Monthly Archives: December 2013

Observing Report – Mare Vaporum – 2013-12-12

I am pretty sure i was observing on the 12th, although it may have been Dec 11. It’s  important because the phase of the moon plays an important role in what can be observed on the lunar surface.  I do know it was clear and pretty $#^&* cold with temperatures below -20c at 10pm.

Pyroclastic formation south east of Mare Vaporum

Pyroclastic formation south east of Mare Vaporum

I had found statements that the dark pyroclastic formation to the south east of Mare Vaporum was observable even at a full moon. I had just completed my image of that area taken with a lunation of 7days, so was keen to test that statement. I grabbed the 70mm Telvue Pronto, which was already on the camera tripod, and observed from the front porch at 10pm to see if i could find the “dark spot” below Mare Vaporum.

Using the 70mm scope and a 5mm Hyperion yields a magnification of 96x and a real FoV of 42′. So the whole moon didn’t quite fill the field of view but provided enough magnification that i was hopeful of seeing the details i was after. The seeing was actually quite poor despite the seemingly very transparent skies. I was also observing at about 10pm so the moon was high in the sky and due south which should have been ideal. I think the cold winter air gives the impression of being clear, but the seeing (stability) is generally poor in these conditions.

Mare Vaporum was easy to spot. As well 4 dark “spots” to the south east were clearly visible. The one furthest east is the large crater Julius Caesar. Just west of that is the crater Boscovish. Then there are two dark spots that together with Boscovish form a line going south west. I presume the two additional spots are the craters Hyginus Z and Hyginus S.

As for the pyroclastic formation, i think with a little stretch of the imagination i did see it. But the seeing was poor and the magnification and resolution of the 70m Pronto was probably marginal for that task. As well, the camera tripod was affected by the stiff breeze making it hard to get a stable fix on the object of interest.

I will have to try again with the HD11 on the motorized CGE Pro to be able to definitively say that the dark formation is visible past the 1st quarter moon.

Astrophoto Mare Vaporum – 2013-10-11

The rough patch of ridges south east of Mare Vaporum is quite an interesting formation. This greyscale image taken at about the 1st quarter moon shows nice details in the mountain ridged. A colour image taken a couple years ago when the lunation was a day later shows the region to be reddish brown compared to the surrounding area.

Pyroclastic formation south east of Mare Vaporum

Pyroclastic formation south east of Mare Vaporum

Pyroclastic formation south east of Mare Vaporum
2013-10-11 v1
Lunation 7.08days

The best information i found describes the area as being formed from material ejected from the Imbrium impact and then later overlaid by pyroclastics – ash from volcanic vents. I assume that the valleys of the original ridges were filled in at some point by basalt lava flows.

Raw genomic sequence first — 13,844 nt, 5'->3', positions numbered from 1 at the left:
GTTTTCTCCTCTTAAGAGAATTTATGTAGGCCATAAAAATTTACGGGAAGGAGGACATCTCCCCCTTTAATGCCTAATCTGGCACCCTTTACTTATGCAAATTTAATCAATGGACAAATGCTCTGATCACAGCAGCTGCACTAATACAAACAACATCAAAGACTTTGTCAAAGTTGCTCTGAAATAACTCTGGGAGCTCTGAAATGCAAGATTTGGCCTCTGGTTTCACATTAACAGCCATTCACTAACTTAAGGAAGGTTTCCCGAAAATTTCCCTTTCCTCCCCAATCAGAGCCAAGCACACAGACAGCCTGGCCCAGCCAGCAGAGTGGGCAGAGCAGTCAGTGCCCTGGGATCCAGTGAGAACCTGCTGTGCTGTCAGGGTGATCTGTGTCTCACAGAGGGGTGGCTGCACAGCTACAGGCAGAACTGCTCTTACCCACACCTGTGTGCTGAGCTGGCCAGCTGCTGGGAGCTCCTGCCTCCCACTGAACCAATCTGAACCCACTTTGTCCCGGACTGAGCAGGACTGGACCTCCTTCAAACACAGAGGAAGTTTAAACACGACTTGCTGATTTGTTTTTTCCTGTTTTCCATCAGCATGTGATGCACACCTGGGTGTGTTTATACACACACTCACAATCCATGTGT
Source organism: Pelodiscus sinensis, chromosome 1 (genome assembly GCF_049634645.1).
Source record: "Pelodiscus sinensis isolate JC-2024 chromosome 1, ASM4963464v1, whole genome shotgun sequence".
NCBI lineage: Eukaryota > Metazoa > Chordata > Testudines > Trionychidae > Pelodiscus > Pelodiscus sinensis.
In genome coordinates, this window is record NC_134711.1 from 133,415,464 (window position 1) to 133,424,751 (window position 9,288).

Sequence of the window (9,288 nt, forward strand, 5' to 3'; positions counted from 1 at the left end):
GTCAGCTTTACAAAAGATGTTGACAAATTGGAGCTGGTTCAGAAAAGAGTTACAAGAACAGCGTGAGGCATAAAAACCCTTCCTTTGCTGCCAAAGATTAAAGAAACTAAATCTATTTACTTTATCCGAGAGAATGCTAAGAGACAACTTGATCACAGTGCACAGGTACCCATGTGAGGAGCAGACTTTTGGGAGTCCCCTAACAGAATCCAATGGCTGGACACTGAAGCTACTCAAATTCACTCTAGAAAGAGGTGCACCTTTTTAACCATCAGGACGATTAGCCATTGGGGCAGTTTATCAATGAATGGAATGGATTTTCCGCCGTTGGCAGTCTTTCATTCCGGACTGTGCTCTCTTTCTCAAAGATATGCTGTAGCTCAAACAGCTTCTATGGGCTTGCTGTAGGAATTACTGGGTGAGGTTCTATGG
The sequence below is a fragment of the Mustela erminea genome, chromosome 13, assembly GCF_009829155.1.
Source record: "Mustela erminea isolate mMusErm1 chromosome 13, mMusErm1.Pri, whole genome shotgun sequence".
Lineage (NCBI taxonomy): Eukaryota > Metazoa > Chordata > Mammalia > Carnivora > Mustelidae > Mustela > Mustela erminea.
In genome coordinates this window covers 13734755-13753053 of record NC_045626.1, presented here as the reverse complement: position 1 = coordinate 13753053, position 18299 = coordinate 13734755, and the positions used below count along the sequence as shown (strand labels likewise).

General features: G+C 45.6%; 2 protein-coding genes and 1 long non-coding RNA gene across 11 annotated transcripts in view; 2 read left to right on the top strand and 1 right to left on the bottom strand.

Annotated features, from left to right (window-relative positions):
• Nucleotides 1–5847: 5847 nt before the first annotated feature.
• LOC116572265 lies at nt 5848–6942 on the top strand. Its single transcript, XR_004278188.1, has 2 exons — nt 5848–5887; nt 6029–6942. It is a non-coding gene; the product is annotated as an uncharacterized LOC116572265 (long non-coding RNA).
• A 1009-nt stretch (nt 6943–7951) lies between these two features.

The formation seems to be unnamed despite being of considerable interest with observations dating back to the early 1800s. On the western ridge to the south is a formation that was once called Mt. Schneckenberg but has since been de-named. It has also been referred to descriptively as the “spiral mountain”. It has also been described as an /e/ shaped formation. On the eastern ridge, about mid way along the ridge, there is half a crater (looking like a cap). This is Hyginus N. The larger creator to the south, and mostly covered from a lava flow, is Hyginus W. Observers in the late 1800s thought it might be a new formation as it was not previously noted in detailed observations from the early 1800s even though the earlier observers had the equipment and skill to have seen it.

Image details:
Scope HD11 with tv 2x powermate
Chameleon at 1280×960 18fps.
Mosaic from 7 x 2min videos – 2200 frames.
Stacked best 10% (220 frames) with Autostakkert2
Processed with Pixinsight and Photoshop

Comet ISON Officially Gone – 2013-12-03

Comet ISON (c2012 s1) encountered a solar flare while traveling around the sun and faded quickly. It was thought to have disintegrated, but a short time later it reappeared on one of NASA’s solar observatories. So for a little while there was a faint hope (pun intended) that it had survived. However, as of Dec 3rd, NASA has declared that the comet has broken apart. There is still a dense “debris pile” traveling along the comet’s path and this may still be visible in large telescopes. But this isn’t a comet anymore and won’t have a coma or a tail.

Comet ISON is known as a “sun grazer” – meaning it passes very close to the sun. On Nov 27/28th ISON passed through perihelion (point of closest approach of a body to the sun) with a orbital radius of 1,860,000 km. A million or so kilometers might seem like a lot, but when you consider the sun is 1,391,000 km in diameter (695,500km radius), 1.8m km starts to look really close. At closest approach then, ISON was only 1,165,000km from the surface of the sun.

For comparison, Mercury’s orbital radius of 58m KM and Venus’ orbit is 108m km. The Earth is on average 150m km from the sun.

Comet ISON Fading Fast – 2013-12-01

NASA’s solar observatories have been tracking comet c2012 S1 (ISON) as it rounded the sun. On Nov 27th it encountered a solar flare and then began to fade noticeably. They predict that “this development makes it unlikely that Comet ISON will put on a good show after it exits the glare of the sun in early December”.

For more info and a cool video of the comet actually rounding the sun see: